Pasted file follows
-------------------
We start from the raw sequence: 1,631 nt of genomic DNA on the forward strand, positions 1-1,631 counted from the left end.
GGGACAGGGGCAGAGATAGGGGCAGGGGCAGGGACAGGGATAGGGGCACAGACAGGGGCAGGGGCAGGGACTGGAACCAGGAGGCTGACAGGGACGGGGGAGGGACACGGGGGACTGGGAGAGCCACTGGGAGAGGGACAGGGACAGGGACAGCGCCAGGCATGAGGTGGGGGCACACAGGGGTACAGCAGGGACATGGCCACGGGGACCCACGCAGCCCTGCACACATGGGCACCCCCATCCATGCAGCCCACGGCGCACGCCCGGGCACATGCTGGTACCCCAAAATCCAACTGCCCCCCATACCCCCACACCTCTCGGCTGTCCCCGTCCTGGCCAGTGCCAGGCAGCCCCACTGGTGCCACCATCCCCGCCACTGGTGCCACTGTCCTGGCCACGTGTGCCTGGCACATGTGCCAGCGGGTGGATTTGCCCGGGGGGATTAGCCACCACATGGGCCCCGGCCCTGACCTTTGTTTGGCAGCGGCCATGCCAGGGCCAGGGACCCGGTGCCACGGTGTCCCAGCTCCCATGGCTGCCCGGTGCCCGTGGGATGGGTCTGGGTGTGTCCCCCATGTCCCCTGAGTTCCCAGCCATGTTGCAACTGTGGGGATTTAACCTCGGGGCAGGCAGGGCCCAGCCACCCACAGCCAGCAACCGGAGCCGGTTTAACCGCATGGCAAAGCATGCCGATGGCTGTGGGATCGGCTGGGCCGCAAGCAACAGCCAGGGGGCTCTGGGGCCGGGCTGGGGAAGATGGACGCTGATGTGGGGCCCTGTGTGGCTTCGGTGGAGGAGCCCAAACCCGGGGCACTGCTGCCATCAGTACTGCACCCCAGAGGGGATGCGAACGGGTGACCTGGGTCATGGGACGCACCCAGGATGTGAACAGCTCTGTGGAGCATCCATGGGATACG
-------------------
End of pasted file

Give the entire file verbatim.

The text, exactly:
We start from the raw sequence: 1,631 nt of genomic DNA on the forward strand, positions 1-1,631 counted from the left end.
GGGACAGGGGCAGAGATAGGGGCAGGGGCAGGGACAGGGATAGGGGCACAGACAGGGGCAGGGGCAGGGACTGGAACCAGGAGGCTGACAGGGACGGGGGAGGGACACGGGGGACTGGGAGAGCCACTGGGAGAGGGACAGGGACAGGGACAGCGCCAGGCATGAGGTGGGGGCACACAGGGGTACAGCAGGGACATGGCCACGGGGACCCACGCAGCCCTGCACACATGGGCACCCCCATCCATGCAGCCCACGGCGCACGCCCGGGCACATGCTGGTACCCCAAAATCCAACTGCCCCCCATACCCCCACACCTCTCGGCTGTCCCCGTCCTGGCCAGTGCCAGGCAGCCCCACTGGTGCCACCATCCCCGCCACTGGTGCCACTGTCCTGGCCACGTGTGCCTGGCACATGTGCCAGCGGGTGGATTTGCCCGGGGGGATTAGCCACCACATGGGCCCCGGCCCTGACCTTTGTTTGGCAGCGGCCATGCCAGGGCCAGGGACCCGGTGCCACGGTGTCCCAGCTCCCATGGCTGCCCGGTGCCCGTGGGATGGGTCTGGGTGTGTCCCCCATGTCCCCTGAGTTCCCAGCCATGTTGCAACTGTGGGGATTTAACCTCGGGGCAGGCAGGGCCCAGCCACCCACAGCCAGCAACCGGAGCCGGTTTAACCGCATGGCAAAGCATGCCGATGGCTGTGGGATCGGCTGGGCCGCAAGCAACAGCCAGGGGGCTCTGGGGCCGGGCTGGGGAAGATGGACGCTGATGTGGGGCCCTGTGTGGCTTCGGTGGAGGAGCCCAAACCCGGGGCACTGCTGCCATCAGTACTGCACCCCAGAGGGGATGCGAACGGGTGACCTGGGTCATGGGACGCACCCAGGATGTGAACAGCTCTGTGGAGCATCCATGGGATACG